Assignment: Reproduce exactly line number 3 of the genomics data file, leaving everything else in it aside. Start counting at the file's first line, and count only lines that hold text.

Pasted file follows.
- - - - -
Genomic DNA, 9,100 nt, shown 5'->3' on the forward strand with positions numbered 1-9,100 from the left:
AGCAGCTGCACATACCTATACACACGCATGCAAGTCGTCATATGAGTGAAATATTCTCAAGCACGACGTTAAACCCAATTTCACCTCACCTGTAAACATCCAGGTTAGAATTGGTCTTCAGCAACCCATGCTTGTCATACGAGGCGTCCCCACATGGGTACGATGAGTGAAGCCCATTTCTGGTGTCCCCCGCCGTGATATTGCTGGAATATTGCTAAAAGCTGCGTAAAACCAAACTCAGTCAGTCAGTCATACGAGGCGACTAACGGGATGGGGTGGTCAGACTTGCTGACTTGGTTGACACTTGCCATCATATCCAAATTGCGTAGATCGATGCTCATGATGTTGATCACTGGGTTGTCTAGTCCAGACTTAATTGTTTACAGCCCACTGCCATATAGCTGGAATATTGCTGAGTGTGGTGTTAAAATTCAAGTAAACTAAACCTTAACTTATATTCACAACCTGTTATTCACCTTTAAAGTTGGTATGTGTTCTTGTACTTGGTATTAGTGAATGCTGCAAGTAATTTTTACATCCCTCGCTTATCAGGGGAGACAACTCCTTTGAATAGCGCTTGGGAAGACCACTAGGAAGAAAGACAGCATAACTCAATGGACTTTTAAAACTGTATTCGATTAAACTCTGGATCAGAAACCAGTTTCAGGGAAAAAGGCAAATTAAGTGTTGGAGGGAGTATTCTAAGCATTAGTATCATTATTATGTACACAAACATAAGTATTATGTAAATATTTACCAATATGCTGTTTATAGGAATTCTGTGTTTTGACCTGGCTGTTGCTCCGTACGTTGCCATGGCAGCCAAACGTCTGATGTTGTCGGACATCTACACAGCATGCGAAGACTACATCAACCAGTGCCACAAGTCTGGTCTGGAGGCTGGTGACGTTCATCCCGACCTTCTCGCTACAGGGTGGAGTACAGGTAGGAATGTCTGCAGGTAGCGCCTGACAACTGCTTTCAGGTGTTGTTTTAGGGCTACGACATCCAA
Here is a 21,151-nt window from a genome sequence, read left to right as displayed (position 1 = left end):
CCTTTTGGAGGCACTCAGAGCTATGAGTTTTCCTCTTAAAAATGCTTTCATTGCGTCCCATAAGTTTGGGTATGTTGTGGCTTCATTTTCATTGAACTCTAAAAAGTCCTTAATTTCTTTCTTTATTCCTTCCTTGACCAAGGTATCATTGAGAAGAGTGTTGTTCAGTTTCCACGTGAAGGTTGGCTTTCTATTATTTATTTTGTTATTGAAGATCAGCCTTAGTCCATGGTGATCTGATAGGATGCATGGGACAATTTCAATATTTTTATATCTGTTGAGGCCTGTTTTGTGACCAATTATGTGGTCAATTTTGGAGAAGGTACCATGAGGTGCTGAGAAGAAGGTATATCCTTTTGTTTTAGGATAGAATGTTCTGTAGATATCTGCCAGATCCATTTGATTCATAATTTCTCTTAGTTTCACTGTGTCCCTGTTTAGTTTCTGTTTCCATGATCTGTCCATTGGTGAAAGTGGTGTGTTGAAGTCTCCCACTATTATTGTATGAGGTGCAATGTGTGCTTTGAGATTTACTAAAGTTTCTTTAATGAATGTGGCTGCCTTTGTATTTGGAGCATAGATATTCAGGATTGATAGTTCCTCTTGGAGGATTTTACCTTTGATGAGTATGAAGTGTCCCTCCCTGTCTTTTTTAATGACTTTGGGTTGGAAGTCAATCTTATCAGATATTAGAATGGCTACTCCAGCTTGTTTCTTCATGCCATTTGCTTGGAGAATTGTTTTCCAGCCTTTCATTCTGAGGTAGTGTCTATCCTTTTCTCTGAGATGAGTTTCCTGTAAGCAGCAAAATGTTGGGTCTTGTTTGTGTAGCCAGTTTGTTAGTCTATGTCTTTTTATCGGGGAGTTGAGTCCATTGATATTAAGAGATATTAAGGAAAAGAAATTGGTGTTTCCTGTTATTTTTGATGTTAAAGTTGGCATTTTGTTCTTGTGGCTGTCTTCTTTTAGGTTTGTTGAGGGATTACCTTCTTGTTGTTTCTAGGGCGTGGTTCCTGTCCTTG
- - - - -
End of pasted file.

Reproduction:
Here is a 21,151-nt window from a genome sequence, read left to right as displayed (position 1 = left end):